23 thoughts on “The Top 5 Worst Business Decisions This Generation”

  1. I totally agree with sony interest with Justin beiber. along with MS stargery of hitting the love of curiosuity rover on xbox 360 ….My comments do make sense like rest of them !


  2. Lunacy or bribery… PSN beats Live because it does all the same stuff and for free. You can chat, just play the same game. No reason to bother people if you’re playing something different. Music, no big deal as many games are based around the music created for them. Racing games are the only ones I see that could use a ‘radio’ music feature. And smartphones are useless for gaming, they’ll never match the hardware or software of a dedicated handheld. I own a Vita and 3DS, not a phone nor a media player. Stick to games instead of doing everything half-assed.


  3. Your PSN compaint really has nothing to do wit Sony’s Gaming network. This is more a problem with the hardware. It’s been said at least 100 times in the past year or two that the PS3 CANNOT do cross-game voice chat/party chat/multi-chat whatever you want to call it simply due to the RAM/OS limitation of the PS3. This is why they gave the Vita much more RAM for the system to use.


  4. The PSP is the best handheld I have ever owned and I’ve got everything from the Game Gear to the DS. I’ll never, ever understand why the PSP failed to obtain the same level of success as the PS2. Anybody who complains about the games available for the PSP hasn’t learned how to use Gamerankings / Youtube to discover all of the gems available. Other than the irrational handheld hate I can agree with your list, although the PSN point has more to do with the PS3’s shoddy architecture and bloated OS.


  5. Good read, though i have to say, this should have stood out more —->>The damaged handed out by MS on the 360…to me, still stands out as the worst of any console generation to date… i cannot even think of any piece of hardware that i have ever owned or seen around home that failed nearly as half as bad as the 360 did. I have never been so affraid to turn on and off a device… i think i prayed everytime i returned to the Dashboard in hopes it would come out of its 1-2 sec usual freeze ups.


  6. If you truly think iPhone games are of the same production quality as Vita games, you must be someone who JUST started getting into “games” through your iPhone or iPod touch.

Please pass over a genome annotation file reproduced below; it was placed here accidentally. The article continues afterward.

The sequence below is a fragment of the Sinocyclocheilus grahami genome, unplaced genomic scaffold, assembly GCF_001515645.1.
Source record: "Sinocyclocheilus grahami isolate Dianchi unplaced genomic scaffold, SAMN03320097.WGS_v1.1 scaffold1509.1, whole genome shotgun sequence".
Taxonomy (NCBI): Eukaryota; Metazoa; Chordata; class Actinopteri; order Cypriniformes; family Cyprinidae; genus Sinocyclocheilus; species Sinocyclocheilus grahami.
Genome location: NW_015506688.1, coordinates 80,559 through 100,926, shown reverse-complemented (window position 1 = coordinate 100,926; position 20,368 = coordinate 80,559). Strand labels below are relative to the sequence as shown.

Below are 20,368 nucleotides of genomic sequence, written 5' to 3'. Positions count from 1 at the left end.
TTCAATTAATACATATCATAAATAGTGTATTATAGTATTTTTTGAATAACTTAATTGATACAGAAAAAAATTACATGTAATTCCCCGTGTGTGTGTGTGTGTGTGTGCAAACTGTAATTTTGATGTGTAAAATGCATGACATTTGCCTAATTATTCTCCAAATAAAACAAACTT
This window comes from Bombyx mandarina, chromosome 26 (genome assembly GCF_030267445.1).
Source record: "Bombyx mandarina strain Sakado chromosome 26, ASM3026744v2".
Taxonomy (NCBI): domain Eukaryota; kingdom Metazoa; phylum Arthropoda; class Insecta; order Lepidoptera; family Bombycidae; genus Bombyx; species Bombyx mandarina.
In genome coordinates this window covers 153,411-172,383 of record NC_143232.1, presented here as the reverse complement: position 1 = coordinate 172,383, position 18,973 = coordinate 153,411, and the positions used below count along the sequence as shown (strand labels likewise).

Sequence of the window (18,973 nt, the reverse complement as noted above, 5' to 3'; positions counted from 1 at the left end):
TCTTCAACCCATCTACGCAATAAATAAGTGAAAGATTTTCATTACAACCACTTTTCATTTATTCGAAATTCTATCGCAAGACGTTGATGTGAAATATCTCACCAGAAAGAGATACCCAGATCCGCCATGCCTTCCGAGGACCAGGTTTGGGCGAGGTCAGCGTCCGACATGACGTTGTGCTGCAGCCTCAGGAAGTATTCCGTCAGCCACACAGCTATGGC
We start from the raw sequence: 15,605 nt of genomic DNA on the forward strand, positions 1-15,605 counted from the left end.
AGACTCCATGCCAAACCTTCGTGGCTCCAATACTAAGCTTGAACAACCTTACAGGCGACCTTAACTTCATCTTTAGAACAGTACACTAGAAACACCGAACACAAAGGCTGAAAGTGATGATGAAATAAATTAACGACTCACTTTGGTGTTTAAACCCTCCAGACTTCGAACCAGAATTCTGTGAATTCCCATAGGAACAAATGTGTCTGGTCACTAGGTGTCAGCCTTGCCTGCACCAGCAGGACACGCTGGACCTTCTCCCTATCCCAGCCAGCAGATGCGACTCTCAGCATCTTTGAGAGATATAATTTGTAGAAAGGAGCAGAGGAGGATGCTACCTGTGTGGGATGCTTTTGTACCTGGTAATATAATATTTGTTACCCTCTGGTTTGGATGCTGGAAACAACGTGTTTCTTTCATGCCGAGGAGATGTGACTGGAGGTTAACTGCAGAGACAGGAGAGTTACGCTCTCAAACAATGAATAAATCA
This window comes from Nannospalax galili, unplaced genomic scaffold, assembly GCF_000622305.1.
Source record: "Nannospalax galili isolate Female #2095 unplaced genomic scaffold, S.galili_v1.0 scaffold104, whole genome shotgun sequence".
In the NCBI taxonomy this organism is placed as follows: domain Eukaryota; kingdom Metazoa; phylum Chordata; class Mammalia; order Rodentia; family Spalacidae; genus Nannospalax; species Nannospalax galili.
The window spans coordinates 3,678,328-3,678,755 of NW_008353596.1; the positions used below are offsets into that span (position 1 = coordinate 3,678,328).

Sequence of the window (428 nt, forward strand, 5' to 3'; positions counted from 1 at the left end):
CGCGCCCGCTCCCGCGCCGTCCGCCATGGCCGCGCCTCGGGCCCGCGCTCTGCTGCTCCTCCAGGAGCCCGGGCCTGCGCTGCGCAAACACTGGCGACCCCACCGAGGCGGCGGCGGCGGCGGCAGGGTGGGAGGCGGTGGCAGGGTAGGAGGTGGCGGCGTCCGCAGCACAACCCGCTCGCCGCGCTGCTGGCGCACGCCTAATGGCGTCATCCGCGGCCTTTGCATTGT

7. “The simple fact that I can’t voice chat with a friend while in-game is utterly inexcusable.” You can voice chat with friends while you play games together, you just can’t Cross-Game Chat you might want to fix that.


  8. Very few of these actually had any detrimental effects on business… DLC? Come on, if that’s a bad business decision then I think you need to go back to school. Business = making money.


  9. I agree with some aspects of the article and completely disagree with others. I can’t deny that XBL is a better service than PSN, but at least the latter doesn’t shove adverts down your throat like there’s no tomorrow, when you’re PAYING for the service. We’re looking at you MicroSoft!
    But no matter how you look at articles like this, there are going to be fanboys lurking around the corner ready to pounce but at the end of the day, what service you prefer to use boils down to preference. And he clearly prefers XBOX Services.
    As for the remarks about handhelds? Pffft. This guy needs a reality check.
    Even now the 3DS dominates the Japanese market with unprecedented sales of the 3DS: XL. The Vita however? Yeah…
    I can’t deny that handheld sales are being affected by the rise in popularity of iPhone/Android games but you simply can’t compare the 2. A handheld gives you better graphics, better sound and overall a more immersive feeling of gameplay. Whereas a mobile game is great for quick bursts of play between stations on the underground.

    I think you need to look back on exactly what you’ve written here and think again. I totally agree with Daniel Carlson here you sound “like a kid angry at something that didn’t go how he imagined it”